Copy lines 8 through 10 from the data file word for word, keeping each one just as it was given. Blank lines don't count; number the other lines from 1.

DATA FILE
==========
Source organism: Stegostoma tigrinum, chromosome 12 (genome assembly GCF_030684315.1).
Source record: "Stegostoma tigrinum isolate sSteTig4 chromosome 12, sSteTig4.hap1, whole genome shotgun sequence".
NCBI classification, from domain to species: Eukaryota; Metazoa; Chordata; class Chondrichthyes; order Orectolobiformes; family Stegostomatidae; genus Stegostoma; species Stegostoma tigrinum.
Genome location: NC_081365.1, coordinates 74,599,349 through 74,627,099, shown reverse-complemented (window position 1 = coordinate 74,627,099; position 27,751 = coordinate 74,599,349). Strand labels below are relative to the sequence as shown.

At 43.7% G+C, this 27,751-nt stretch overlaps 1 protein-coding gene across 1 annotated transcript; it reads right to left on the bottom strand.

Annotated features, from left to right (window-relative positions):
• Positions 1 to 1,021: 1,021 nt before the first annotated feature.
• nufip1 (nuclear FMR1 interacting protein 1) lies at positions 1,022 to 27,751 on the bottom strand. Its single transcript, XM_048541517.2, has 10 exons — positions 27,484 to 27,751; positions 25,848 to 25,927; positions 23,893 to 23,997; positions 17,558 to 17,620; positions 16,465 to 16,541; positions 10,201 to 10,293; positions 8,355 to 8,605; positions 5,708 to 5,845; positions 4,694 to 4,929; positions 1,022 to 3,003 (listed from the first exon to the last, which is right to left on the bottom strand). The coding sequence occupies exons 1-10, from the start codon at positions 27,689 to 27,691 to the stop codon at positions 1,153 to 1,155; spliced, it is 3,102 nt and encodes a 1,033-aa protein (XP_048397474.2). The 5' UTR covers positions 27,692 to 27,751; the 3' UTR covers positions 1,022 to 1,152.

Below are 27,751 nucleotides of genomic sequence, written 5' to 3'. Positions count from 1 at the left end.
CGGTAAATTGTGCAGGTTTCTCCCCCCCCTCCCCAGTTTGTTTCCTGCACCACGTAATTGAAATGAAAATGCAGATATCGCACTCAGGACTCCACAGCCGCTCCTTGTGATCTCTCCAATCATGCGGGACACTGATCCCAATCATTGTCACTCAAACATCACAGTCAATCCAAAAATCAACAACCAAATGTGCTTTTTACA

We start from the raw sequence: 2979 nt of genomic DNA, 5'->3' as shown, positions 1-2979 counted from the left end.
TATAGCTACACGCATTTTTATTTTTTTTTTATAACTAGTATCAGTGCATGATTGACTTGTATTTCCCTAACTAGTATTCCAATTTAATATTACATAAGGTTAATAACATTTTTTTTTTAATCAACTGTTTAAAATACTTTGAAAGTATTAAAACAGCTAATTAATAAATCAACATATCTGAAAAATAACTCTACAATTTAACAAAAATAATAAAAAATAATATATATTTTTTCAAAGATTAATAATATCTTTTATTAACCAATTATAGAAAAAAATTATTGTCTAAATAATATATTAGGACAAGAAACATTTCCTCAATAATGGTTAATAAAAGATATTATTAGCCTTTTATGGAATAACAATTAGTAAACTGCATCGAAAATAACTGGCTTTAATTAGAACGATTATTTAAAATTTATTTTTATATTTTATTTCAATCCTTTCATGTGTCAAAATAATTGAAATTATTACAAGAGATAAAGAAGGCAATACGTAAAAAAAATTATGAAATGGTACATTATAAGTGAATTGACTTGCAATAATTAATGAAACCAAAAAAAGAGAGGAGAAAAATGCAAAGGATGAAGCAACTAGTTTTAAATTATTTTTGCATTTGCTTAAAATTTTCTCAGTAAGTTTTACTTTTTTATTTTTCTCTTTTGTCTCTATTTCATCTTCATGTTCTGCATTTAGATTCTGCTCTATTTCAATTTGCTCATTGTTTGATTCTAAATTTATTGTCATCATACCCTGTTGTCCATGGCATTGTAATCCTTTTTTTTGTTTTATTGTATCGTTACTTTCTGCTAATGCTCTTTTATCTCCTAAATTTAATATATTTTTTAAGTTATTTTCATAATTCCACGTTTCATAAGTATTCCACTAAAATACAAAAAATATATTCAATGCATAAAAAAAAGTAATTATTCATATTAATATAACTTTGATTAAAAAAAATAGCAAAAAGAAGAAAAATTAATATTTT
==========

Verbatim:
• nufip1 (nuclear FMR1 interacting protein 1) lies at positions 1,022 to 27,751 on the bottom strand. Its single transcript, XM_048541517.2, has 10 exons — positions 27,484 to 27,751; positions 25,848 to 25,927; positions 23,893 to 23,997; positions 17,558 to 17,620; positions 16,465 to 16,541; positions 10,201 to 10,293; positions 8,355 to 8,605; positions 5,708 to 5,845; positions 4,694 to 4,929; positions 1,022 to 3,003 (listed from the first exon to the last, which is right to left on the bottom strand). The coding sequence occupies exons 1-10, from the start codon at positions 27,689 to 27,691 to the stop codon at positions 1,153 to 1,155; spliced, it is 3,102 nt and encodes a 1,033-aa protein (XP_048397474.2). The 5' UTR covers positions 27,692 to 27,751; the 3' UTR covers positions 1,022 to 1,152.

Below are 27,751 nucleotides of genomic sequence, written 5' to 3'. Positions count from 1 at the left end.
CGGTAAATTGTGCAGGTTTCTCCCCCCCCTCCCCAGTTTGTTTCCTGCACCACGTAATTGAAATGAAAATGCAGATATCGCACTCAGGACTCCACAGCCGCTCCTTGTGATCTCTCCAATCATGCGGGACACTGATCCCAATCATTGTCACTCAAACATCACAGTCAATCCAAAAATCAACAACCAAATGTGCTTTTTACA